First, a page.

Atlanta's got corporate sponsorship. You don't think that the sponsors'll come back when the ASG are gone? Close your eyes and remember pre-lockout hockey. Remember the bobbleheads? Remember the rally towels and the team posters? When did that go away - oh, right. When ASG bought the team. Sponsors want to work only with intelligent, reasonable ownership.
Going to snip (h), (i), (j), and (k), because government reducing operating costs and the adequacy of the arena aren't really pertinent issues to what's going on here.
(l) The extent to which it appears likely, based on population, demographics, and interest in hockey in the area of the proposed new location, or based on any other relevant facts, that support for a franchise there will be sufficient to make the franchise financially viable in the proposed new location on a continuing basis.
Ok, the interest in hockey is there. But is the money there to sell out an arena almost 3,000 seats smaller than Philips Arena nightly at increased ticket prices? Because that's the way this team'll be consistently profitable in Winnipeg. Can that happen? It's a very legit question.
(m) The extent to which the owners of the Club are willing and able, if necessary, to sustain losses during at least the initial uyears of its operation in the proposed new location.
Ok, True North's perfectly a-ok here.
(n) The extent to which consent to the proposed transfer is likely to damage the image of the League as a major sports league, be a disincentive to participation in the League, or otherwise to have an adverse effect on the League's ability to market and promote the League hockey in the United States and/or Canada.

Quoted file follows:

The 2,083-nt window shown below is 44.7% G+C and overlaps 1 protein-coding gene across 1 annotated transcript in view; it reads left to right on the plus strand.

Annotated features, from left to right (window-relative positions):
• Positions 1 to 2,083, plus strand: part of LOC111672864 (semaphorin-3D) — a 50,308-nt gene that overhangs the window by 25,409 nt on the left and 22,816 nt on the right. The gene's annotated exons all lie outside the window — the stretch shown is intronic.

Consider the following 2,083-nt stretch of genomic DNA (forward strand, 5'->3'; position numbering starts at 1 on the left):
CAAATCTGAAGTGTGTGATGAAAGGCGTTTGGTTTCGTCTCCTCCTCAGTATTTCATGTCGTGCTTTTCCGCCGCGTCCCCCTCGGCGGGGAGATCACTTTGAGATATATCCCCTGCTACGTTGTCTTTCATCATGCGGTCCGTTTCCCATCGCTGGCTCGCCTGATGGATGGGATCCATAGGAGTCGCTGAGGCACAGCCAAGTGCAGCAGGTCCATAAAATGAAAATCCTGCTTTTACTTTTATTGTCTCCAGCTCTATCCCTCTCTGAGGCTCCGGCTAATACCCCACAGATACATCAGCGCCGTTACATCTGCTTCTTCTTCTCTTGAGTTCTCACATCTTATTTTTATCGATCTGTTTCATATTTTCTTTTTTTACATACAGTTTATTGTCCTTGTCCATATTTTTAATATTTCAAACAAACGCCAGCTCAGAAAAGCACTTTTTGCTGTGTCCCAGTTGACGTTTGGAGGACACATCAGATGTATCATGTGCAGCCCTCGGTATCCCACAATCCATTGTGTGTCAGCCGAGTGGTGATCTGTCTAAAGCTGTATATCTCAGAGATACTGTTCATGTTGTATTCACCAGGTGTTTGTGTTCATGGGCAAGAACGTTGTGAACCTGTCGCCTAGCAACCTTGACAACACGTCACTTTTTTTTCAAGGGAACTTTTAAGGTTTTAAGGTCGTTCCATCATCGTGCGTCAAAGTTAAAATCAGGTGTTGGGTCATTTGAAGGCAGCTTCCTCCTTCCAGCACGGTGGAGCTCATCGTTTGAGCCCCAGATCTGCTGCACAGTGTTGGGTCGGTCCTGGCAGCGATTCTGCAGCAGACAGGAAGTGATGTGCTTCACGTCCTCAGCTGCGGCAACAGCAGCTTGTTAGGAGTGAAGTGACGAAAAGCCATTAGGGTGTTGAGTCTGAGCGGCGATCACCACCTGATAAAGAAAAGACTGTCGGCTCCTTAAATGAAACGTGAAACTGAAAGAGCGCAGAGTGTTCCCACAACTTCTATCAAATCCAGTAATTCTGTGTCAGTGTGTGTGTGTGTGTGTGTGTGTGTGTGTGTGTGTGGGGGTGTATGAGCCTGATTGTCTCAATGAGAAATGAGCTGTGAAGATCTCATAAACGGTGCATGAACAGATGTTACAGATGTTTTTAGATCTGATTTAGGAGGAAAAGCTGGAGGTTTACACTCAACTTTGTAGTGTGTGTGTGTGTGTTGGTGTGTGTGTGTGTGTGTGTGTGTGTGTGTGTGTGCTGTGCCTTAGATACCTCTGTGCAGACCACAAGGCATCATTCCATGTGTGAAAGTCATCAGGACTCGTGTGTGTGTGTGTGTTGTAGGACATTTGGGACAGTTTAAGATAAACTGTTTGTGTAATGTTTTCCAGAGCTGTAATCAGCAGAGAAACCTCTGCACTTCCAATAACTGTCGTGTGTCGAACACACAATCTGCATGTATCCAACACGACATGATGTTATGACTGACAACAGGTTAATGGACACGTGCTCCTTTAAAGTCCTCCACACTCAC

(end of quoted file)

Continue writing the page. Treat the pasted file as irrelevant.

So, moving out of Atlanta isn't going to damage the League's image? A huge metro area with tons of local businesses? Oh, and a regional Comcast HQ? The removal of a huge market from the NHL's sponsorship base is very unappealing. Of course, this is just based on the proposed transfer, not the actions (or lack therof) of the League and the ownership group in this situation, so comments on their conduct are irrelevant.
(o) The extent to which the proposed transfer would adverseley affect traditional rivalries that have been established between the Club in its present location and other Member Clubs.
I'm sure that Tampa'll miss beating us every year,
(p) The extent to which consent to the proposed transfer would result in the absence of a League franchise in a major market.
How much more major could Atlanta possibly be? Huge broadcast area, population of five and a half million in the metro area, home to companies like Coca Cola and Home Depot who sponsor other teams as well? Home to the three other major sports leagues? This isn't the 1940s anymore. Atlanta's kind of large.
(q) has been omitted because let's face it - in Canada, the promise of another Canadian club visiting's more alluring than Atlanta.